One year on – by Helen May

Helen-May-letterbox-150x150On Wednesday 13th January 2016, I was introduced to a new friend/acquaintance/buddy/partner. Since then, we have barely been separated. We’ve travelled together; we’ve climbed together; we’ve slobbed on the sofa and watched television together; we’ve been to business meetings together; we’ve been out drinking together; we’ve had fun and we’ve got stressed.

I am not sure what his thoughts are about me but there are days when I am immensely grateful to him and there are days when he frustrates the hell out of me; there are days when I introduce him with pride and there are days when I wish he would hide away; there are days when I feel healthier to have him around and there are days when he makes me feel ill.

I call him Pumpy. And I think he calls me Grumpy (he’s not the most vocal of my friends).

I knew we’d be spending alot of time together

Unlike most friends, I knew he was coming and I knew there was a good chance we would be spending a lot of time together. But we could also reject each other … which we haven’t done. But it hasn’t all been plain sailing.

Looking back over the last year, with Pumpy, I have experienced far more hypers than previously. These are mostly when my cannula is not inserted correctly so I do not receive any insulin until I realise I feel drowsy and have discomfort (but not pain) around my stomach. It’s quick and easy to fix once I realise but I find myself planning my week around set changes.

I don’t mind travelling but consider airports as necessary evils with lots of hanging around, lots of necessary bureaucracy and nothing to do. Pumpy has given me something to do but waiting for someone to come and swipe me because he does not like the scanners is not my idea of fun. In most cases (over the last year, I have flown more than 10 times), the people I meet are friendly. Unfortunately, not all are and I have been told that it is my choice to have diabetes (a fact I corrected in my letter of complaint to her manager).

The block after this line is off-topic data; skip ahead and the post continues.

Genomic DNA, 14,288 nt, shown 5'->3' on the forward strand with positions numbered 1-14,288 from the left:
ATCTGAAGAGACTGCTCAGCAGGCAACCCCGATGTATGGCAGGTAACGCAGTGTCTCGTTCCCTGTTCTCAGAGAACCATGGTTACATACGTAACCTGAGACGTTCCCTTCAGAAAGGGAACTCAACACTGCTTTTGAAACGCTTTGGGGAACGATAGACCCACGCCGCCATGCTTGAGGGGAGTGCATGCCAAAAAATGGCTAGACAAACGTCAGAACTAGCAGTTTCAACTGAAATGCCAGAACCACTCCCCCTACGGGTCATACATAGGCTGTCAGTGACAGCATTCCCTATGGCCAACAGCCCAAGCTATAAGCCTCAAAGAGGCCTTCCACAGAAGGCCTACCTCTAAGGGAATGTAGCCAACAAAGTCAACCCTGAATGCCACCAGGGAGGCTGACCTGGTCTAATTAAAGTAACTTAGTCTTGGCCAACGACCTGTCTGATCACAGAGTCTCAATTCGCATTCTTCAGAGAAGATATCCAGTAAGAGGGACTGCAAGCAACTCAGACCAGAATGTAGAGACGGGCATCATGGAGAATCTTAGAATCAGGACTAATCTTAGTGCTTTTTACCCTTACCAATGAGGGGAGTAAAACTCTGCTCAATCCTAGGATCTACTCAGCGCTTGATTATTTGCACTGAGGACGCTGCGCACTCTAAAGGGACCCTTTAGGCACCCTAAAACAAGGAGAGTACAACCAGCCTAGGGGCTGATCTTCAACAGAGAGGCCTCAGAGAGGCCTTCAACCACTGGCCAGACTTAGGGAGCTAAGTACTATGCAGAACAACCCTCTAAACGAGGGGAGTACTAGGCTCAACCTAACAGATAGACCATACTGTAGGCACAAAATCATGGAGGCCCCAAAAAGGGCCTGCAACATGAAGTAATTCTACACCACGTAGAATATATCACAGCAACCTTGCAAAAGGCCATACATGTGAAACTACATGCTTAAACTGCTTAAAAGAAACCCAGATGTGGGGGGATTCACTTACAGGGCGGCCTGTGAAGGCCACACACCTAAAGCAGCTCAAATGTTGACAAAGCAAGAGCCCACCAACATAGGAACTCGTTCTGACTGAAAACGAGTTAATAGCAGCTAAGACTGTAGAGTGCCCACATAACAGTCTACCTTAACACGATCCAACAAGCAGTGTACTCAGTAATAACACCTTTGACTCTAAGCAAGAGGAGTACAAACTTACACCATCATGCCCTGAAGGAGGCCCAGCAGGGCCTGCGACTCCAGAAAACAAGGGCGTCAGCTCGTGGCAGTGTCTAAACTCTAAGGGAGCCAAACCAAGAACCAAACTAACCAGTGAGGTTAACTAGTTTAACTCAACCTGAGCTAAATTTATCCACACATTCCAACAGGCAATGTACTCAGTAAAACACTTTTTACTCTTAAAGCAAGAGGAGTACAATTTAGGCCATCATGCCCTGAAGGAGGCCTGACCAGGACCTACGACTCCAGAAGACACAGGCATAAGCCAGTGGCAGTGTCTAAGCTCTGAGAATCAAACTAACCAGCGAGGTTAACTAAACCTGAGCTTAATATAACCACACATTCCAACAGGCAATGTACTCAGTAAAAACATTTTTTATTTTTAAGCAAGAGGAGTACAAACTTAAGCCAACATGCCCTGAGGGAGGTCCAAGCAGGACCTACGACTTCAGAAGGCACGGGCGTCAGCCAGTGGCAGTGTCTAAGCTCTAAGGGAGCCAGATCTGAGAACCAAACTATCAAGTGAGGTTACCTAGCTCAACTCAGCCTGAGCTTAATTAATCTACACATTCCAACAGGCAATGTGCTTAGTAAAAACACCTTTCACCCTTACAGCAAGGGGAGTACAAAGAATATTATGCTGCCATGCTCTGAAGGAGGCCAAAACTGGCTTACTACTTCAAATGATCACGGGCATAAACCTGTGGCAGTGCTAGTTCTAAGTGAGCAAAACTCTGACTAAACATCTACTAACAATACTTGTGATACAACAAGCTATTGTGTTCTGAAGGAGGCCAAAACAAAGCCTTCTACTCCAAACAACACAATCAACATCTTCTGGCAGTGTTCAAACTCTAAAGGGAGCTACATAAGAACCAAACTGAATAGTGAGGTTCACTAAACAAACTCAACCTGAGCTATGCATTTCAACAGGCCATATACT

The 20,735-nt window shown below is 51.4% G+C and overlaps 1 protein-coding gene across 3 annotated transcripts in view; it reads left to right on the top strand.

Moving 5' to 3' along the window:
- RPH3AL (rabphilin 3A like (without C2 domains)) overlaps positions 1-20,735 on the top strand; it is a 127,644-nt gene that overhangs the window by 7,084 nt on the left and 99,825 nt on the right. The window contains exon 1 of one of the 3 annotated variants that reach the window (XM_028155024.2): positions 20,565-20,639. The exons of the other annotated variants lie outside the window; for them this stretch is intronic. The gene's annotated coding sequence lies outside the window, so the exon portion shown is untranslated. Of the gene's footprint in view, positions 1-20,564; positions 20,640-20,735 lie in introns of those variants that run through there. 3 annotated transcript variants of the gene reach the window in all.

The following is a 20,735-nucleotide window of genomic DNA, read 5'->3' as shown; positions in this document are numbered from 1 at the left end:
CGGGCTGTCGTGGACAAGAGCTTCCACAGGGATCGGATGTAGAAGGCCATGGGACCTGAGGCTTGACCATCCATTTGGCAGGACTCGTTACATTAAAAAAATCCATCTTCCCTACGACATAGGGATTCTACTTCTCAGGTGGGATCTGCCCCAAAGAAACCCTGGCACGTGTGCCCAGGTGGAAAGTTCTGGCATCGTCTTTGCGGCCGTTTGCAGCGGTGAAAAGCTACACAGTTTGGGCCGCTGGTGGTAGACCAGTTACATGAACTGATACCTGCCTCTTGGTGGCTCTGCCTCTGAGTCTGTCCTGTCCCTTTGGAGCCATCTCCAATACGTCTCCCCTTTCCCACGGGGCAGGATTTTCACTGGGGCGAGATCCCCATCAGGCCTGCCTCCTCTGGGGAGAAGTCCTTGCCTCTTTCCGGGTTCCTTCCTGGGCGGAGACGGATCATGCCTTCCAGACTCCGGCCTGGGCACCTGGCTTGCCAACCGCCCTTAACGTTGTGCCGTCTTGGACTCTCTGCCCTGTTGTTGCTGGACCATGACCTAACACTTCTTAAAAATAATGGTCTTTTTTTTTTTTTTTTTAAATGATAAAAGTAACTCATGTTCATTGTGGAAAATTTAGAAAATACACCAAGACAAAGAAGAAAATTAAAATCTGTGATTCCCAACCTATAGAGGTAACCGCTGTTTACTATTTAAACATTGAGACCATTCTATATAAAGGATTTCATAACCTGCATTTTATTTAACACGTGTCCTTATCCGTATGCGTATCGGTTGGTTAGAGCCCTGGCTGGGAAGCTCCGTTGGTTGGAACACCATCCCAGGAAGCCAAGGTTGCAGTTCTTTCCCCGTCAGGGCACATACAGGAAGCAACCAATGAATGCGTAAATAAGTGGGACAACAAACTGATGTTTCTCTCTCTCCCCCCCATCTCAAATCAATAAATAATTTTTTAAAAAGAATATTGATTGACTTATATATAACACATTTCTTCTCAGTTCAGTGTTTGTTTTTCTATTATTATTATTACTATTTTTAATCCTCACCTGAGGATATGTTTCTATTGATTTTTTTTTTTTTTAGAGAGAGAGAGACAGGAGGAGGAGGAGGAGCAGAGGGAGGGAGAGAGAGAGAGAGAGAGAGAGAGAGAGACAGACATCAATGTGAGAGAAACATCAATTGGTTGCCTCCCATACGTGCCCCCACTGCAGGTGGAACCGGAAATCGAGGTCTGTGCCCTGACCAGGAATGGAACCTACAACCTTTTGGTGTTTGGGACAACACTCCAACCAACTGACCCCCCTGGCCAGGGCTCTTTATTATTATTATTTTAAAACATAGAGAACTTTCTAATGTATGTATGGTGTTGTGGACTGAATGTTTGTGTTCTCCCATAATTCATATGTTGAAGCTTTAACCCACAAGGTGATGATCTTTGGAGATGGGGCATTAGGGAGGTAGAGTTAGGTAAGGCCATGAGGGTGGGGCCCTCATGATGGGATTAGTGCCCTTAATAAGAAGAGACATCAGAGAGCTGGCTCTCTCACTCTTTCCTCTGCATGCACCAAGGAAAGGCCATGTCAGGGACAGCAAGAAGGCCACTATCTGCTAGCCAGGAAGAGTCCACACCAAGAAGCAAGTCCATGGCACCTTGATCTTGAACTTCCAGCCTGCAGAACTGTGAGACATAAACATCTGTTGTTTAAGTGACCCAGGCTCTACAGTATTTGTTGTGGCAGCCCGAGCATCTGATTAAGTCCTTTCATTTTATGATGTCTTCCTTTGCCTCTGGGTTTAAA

I have written about my aesthetic complaints of Pumpy: he favours fashion from the 1990s and is not exactly slimline. I know I’m shallow but, initially, this really bothered me: whilst I don’t hide my diabetes, I don’t want to advertise it either. I have tried a number of options to keep Pumpy close – hiding him in my bra (uncomfortable, difficult to get out and “unbalanced”); clipping him to my belt (on show and only works when I have a belt), strapping him around my waist (bulky and sweaty when it’s hot), hiding in my pocket (too big and heavy for most of my pockets) and strapping him to my thigh (either difficult to extract or prone to slipping and exposing himself). I haven’t found the ideal solution but over time, I have become less conscious about having him around so, unless I am dressing up, he spends most his time strapped to my belt.

Pumpy is easier to manager than his sister Penny

However, on a day-to-day basis, Pumpy is much easier to manage than his sister, Penny the Pen. Once I know my cannula and set are correct, my day to day supplies are less: a meter, a finger prick and a few test strips as well as an emergency syringe and small bottle of insulin. No need for Penny the basal and bolus pens. When I am outside, especially when it is cold, it is much easier to dial up a dose on Pumpy than to expose my whiter than white flesh, dial up a dose and inject with Penny. I no longer have to worry about when to inject my basal, it is always going in … and at the speed I chose which allows me to take into consideration more insulin at night, less insulin after exercise, more insulin whilst climbing, less insulin after alcohol, etc.

So, whilst Pumpy and Grumpy have had some disagreements over the last year, it is a relationship set to last. Strangely, as something that is attached all the time, a pump gives me more freedom to be me: to do what I want, to eat what I want and to feel how I feel. It requires more effort … but it’s worth it.

You might also like